Adoption group calls for laws to curb online child trade
The Donaldson Adoption Institute calls for new laws and policies aimed at ending the unregulated exchange of adopted children via the Internet known as "re-homing."
A study by a major US¬†adoption¬†research group calls for "targeted laws, policies and practices" to stop adoptive parents from giving their unwanted children to strangers through the Internet.
The report, released by the¬†Donaldson¬†Adoption¬†Institute¬†this week, also says problems exposed by a Reuters investigation in September "should be seen as the tip of an iceberg of unmonitored, unregulated,¬†adoption-related activities taking place on the Internet."
Reuters found that desperate parents turn to online groups to offer unwanted adopted children to others. The US government is typically unaware of the arrangements or what becomes of those children.
The practice, called "re-homing," illustrates what can happen when parents are ill-prepared for the needs of their adopted child and don't receive the necessary support, the report says.
Through a survey of 1,500 adoptive parents and¬†adoption¬†professionals in the¬†United States¬†and abroad, researchers from the institute and¬†Tufts University¬†found that international¬†adoption¬†has shifted from mostly infants to a growing number of older children who have disabilities or other kinds of emotional, physical or behavioral problems.
In many cases, parents said they were unaware of those problems at the time of the adoption. Fewer than 25 percent of parents surveyed planned to adopt a child with special needs, but 47 percent wound up doing so, the report says.
Reuters found that many children offered to strangers were adopted from a foreign country and suffer from emotional or behavioral problems that their adoptive parents could not handle. The parents complained they did not receive proper training, could not get help from the¬†US government, and often knew little about the child's history before adopting.
"Probably all the parents who have re-homed a child went into¬†adoption¬†planning to care for the child forever, to do the right thing, but they couldn't do it," said¬†Adam Pertman, executive director of the¬†adoption¬†institute. "When systems are not in place to educate parents, when they're not prepared for problems, this is what happens. We don't have the systems and supports in place for adoptive families."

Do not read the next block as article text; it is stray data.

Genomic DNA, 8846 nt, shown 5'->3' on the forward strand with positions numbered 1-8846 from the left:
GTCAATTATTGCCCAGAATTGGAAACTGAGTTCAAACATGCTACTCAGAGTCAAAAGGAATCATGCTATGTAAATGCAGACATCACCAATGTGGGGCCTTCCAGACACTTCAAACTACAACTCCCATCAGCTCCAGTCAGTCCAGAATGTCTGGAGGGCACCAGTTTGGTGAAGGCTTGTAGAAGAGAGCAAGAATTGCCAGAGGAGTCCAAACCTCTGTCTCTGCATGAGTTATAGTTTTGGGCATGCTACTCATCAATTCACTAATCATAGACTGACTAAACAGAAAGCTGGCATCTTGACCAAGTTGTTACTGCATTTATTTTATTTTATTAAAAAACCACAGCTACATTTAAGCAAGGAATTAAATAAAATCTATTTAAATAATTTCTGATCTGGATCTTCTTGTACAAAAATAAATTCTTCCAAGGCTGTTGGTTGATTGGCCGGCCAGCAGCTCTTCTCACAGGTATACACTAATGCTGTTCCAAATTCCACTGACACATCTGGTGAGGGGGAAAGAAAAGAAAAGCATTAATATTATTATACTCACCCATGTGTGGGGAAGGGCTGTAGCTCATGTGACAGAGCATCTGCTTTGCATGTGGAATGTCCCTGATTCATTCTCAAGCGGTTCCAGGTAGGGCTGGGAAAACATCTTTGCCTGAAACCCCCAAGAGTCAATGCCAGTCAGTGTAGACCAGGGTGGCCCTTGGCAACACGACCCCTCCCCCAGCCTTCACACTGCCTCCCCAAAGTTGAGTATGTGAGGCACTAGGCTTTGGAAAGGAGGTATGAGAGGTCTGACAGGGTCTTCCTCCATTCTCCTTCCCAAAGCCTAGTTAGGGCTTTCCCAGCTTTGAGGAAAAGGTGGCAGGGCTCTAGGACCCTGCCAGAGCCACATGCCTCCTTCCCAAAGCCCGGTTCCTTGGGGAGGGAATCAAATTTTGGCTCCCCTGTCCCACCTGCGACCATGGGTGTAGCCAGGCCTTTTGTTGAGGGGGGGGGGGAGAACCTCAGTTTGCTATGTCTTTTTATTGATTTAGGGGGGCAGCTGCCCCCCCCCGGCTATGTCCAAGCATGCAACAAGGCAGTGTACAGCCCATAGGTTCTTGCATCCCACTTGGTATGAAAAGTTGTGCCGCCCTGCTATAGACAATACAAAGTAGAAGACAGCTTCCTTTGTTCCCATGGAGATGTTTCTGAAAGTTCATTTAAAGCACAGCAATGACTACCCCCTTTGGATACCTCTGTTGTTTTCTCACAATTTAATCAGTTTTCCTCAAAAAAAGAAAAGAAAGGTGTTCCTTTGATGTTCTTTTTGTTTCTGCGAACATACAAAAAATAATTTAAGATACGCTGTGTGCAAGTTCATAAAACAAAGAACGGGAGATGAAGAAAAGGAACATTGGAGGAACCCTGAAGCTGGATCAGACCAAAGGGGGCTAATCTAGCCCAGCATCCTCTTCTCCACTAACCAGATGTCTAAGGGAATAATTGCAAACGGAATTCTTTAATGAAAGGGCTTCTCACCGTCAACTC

Titled "A Changing World," the report calls for changes in¬†adoption¬†practices "to prevent the kind of distress that leads desperate parents to seek radical solutions like 're-homing.'"
Among the report's recommendations:
*¬†Adoption¬†agencies should increase the quantity and quality of training for adoptive parents.
* Foreign countries should provide more information about their orphans.
* The international¬†adoption¬†system - from government officials to adoptive families ‚Äď should maintain better records on adopted children, including updates on what becomes of them once they are in the¬†United States, as required by many countries.
The report comes as US lawmakers consider ways to protect children who are adopted overseas and brought to¬†America.
This week, members of¬†Congress¬†called for a hearing on re-homing that would "identify ways to prevent these dangerous practices." Sen.¬†Ron Wyden, D-Oregon, sought reviews by the¬†Obama administration¬†to identify gaps in training and support for adoptive families, and a "minimum federal standard" to govern custody transfers of unwanted adopted children, among other steps.
At the state level,¬†Florida,¬†Wisconsin,¬†and¬†Illinois¬†have held hearings on ways to address the practice. The¬†Illinois¬†attorney general is urging Facebook and Yahoo to police online groups where children may be advertised.
The¬†Donaldson Institute¬†is part of a coalition of¬†adoption¬†and child welfare advocates pushing federal policymakers to establish funding for post-adoption¬†services and address what it says are gaps in state assistance for adoptive families.